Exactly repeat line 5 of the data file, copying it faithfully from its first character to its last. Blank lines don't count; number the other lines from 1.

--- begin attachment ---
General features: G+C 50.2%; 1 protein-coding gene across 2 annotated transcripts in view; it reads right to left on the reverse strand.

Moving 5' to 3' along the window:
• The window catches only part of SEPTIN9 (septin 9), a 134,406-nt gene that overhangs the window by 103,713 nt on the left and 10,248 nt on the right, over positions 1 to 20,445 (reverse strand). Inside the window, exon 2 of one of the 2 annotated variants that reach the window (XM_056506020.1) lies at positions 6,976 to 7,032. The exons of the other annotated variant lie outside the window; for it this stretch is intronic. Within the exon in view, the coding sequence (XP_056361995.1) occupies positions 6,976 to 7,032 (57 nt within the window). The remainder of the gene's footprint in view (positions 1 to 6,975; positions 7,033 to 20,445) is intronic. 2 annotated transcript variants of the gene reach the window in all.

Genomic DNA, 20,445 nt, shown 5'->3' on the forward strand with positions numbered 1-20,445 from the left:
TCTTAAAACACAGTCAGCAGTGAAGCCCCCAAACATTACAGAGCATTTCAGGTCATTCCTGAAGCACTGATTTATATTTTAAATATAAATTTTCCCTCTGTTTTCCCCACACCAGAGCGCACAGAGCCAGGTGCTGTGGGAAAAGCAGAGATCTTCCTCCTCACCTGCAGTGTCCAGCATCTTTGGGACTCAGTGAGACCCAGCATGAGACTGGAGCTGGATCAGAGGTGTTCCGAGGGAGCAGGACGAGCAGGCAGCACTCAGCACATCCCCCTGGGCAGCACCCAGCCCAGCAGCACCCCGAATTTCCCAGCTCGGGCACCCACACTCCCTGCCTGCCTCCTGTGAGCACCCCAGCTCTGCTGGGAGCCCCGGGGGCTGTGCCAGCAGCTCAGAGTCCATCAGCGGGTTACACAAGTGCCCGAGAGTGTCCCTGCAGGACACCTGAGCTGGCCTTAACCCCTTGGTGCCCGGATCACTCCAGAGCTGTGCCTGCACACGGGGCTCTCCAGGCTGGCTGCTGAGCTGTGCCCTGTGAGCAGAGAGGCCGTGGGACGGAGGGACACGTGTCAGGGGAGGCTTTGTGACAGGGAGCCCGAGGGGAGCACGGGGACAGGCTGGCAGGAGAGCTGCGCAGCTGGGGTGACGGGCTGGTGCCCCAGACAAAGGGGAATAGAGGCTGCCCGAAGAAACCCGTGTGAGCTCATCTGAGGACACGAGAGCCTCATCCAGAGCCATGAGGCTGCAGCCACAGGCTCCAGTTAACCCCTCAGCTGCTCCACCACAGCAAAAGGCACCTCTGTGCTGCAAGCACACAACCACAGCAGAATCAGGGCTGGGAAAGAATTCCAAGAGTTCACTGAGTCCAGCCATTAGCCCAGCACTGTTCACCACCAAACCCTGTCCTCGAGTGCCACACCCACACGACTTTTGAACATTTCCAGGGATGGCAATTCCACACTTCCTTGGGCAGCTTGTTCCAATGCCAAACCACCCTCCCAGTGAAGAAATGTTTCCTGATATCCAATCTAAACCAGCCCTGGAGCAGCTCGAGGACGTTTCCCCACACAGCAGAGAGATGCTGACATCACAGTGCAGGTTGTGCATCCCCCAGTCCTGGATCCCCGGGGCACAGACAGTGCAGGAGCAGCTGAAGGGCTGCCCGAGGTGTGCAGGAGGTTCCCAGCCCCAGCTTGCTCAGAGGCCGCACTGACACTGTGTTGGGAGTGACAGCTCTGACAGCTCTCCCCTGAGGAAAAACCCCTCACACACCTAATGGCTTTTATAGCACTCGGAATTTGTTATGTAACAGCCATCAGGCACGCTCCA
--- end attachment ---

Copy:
TCTTAAAACACAGTCAGCAGTGAAGCCCCCAAACATTACAGAGCATTTCAGGTCATTCCTGAAGCACTGATTTATATTTTAAATATAAATTTTCCCTCTGTTTTCCCCACACCAGAGCGCACAGAGCCAGGTGCTGTGGGAAAAGCAGAGATCTTCCTCCTCACCTGCAGTGTCCAGCATCTTTGGGACTCAGTGAGACCCAGCATGAGACTGGAGCTGGATCAGAGGTGTTCCGAGGGAGCAGGACGAGCAGGCAGCACTCAGCACATCCCCCTGGGCAGCACCCAGCCCAGCAGCACCCCGAATTTCCCAGCTCGGGCACCCACACTCCCTGCCTGCCTCCTGTGAGCACCCCAGCTCTGCTGGGAGCCCCGGGGGCTGTGCCAGCAGCTCAGAGTCCATCAGCGGGTTACACAAGTGCCCGAGAGTGTCCCTGCAGGACACCTGAGCTGGCCTTAACCCCTTGGTGCCCGGATCACTCCAGAGCTGTGCCTGCACACGGGGCTCTCCAGGCTGGCTGCTGAGCTGTGCCCTGTGAGCAGAGAGGCCGTGGGACGGAGGGACACGTGTCAGGGGAGGCTTTGTGACAGGGAGCCCGAGGGGAGCACGGGGACAGGCTGGCAGGAGAGCTGCGCAGCTGGGGTGACGGGCTGGTGCCCCAGACAAAGGGGAATAGAGGCTGCCCGAAGAAACCCGTGTGAGCTCATCTGAGGACACGAGAGCCTCATCCAGAGCCATGAGGCTGCAGCCACAGGCTCCAGTTAACCCCTCAGCTGCTCCACCACAGCAAAAGGCACCTCTGTGCTGCAAGCACACAACCACAGCAGAATCAGGGCTGGGAAAGAATTCCAAGAGTTCACTGAGTCCAGCCATTAGCCCAGCACTGTTCACCACCAAACCCTGTCCTCGAGTGCCACACCCACACGACTTTTGAACATTTCCAGGGATGGCAATTCCACACTTCCTTGGGCAGCTTGTTCCAATGCCAAACCACCCTCCCAGTGAAGAAATGTTTCCTGATATCCAATCTAAACCAGCCCTGGAGCAGCTCGAGGACGTTTCCCCACACAGCAGAGAGATGCTGACATCACAGTGCAGGTTGTGCATCCCCCAGTCCTGGATCCCCGGGGCACAGACAGTGCAGGAGCAGCTGAAGGGCTGCCCGAGGTGTGCAGGAGGTTCCCAGCCCCAGCTTGCTCAGAGGCCGCACTGACACTGTGTTGGGAGTGACAGCTCTGACAGCTCTCCCCTGAGGAAAAACCCCTCACACACCTAATGGCTTTTATAGCACTCGGAATTTGTTATGTAACAGCCATCAGGCACGCTCCA